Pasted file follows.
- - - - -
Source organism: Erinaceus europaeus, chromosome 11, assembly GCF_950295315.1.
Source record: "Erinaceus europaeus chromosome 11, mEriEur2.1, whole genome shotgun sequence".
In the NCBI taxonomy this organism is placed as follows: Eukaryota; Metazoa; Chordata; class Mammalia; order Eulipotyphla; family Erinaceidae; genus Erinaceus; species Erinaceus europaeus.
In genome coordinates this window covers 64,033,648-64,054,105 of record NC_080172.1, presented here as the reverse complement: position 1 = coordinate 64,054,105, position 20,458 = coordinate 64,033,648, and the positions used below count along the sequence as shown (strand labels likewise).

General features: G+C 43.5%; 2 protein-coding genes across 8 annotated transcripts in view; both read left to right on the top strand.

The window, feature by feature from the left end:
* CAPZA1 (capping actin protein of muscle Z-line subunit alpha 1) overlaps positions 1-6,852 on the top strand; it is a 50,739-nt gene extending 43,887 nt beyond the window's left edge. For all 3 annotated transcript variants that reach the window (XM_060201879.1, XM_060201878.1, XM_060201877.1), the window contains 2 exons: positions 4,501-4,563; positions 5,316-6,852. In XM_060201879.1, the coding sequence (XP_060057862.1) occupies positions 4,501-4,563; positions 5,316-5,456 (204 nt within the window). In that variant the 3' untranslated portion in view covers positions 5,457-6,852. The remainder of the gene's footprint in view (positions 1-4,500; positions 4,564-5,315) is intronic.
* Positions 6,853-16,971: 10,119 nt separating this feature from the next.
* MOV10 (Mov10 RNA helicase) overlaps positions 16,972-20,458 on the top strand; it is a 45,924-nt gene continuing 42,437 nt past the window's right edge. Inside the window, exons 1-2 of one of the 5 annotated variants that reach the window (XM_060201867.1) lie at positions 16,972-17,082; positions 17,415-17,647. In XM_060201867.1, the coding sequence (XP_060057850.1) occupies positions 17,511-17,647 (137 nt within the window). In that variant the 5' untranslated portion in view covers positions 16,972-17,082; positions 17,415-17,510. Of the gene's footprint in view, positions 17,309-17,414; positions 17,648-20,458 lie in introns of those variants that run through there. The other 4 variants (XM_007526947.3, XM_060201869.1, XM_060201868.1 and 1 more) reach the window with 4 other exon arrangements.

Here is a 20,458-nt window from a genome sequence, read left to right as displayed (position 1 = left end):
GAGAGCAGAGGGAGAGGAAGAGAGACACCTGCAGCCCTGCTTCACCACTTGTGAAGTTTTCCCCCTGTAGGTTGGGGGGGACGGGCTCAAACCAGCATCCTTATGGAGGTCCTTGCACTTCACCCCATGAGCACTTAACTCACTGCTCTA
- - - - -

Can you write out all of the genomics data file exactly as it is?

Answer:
Source organism: Erinaceus europaeus, chromosome 11, assembly GCF_950295315.1.
Source record: "Erinaceus europaeus chromosome 11, mEriEur2.1, whole genome shotgun sequence".
In the NCBI taxonomy this organism is placed as follows: Eukaryota; Metazoa; Chordata; class Mammalia; order Eulipotyphla; family Erinaceidae; genus Erinaceus; species Erinaceus europaeus.
In genome coordinates this window covers 64,033,648-64,054,105 of record NC_080172.1, presented here as the reverse complement: position 1 = coordinate 64,054,105, position 20,458 = coordinate 64,033,648, and the positions used below count along the sequence as shown (strand labels likewise).

General features: G+C 43.5%; 2 protein-coding genes across 8 annotated transcripts in view; both read left to right on the top strand.

The window, feature by feature from the left end:
* CAPZA1 (capping actin protein of muscle Z-line subunit alpha 1) overlaps positions 1-6,852 on the top strand; it is a 50,739-nt gene extending 43,887 nt beyond the window's left edge. For all 3 annotated transcript variants that reach the window (XM_060201879.1, XM_060201878.1, XM_060201877.1), the window contains 2 exons: positions 4,501-4,563; positions 5,316-6,852. In XM_060201879.1, the coding sequence (XP_060057862.1) occupies positions 4,501-4,563; positions 5,316-5,456 (204 nt within the window). In that variant the 3' untranslated portion in view covers positions 5,457-6,852. The remainder of the gene's footprint in view (positions 1-4,500; positions 4,564-5,315) is intronic.
* Positions 6,853-16,971: 10,119 nt separating this feature from the next.
* MOV10 (Mov10 RNA helicase) overlaps positions 16,972-20,458 on the top strand; it is a 45,924-nt gene continuing 42,437 nt past the window's right edge. Inside the window, exons 1-2 of one of the 5 annotated variants that reach the window (XM_060201867.1) lie at positions 16,972-17,082; positions 17,415-17,647. In XM_060201867.1, the coding sequence (XP_060057850.1) occupies positions 17,511-17,647 (137 nt within the window). In that variant the 5' untranslated portion in view covers positions 16,972-17,082; positions 17,415-17,510. Of the gene's footprint in view, positions 17,309-17,414; positions 17,648-20,458 lie in introns of those variants that run through there. The other 4 variants (XM_007526947.3, XM_060201869.1, XM_060201868.1 and 1 more) reach the window with 4 other exon arrangements.

Here is a 20,458-nt window from a genome sequence, read left to right as displayed (position 1 = left end):
GAGAGCAGAGGGAGAGGAAGAGAGACACCTGCAGCCCTGCTTCACCACTTGTGAAGTTTTCCCCCTGTAGGTTGGGGGGGACGGGCTCAAACCAGCATCCTTATGGAGGTCCTTGCACTTCACCCCATGAGCACTTAACTCACTGCTCTA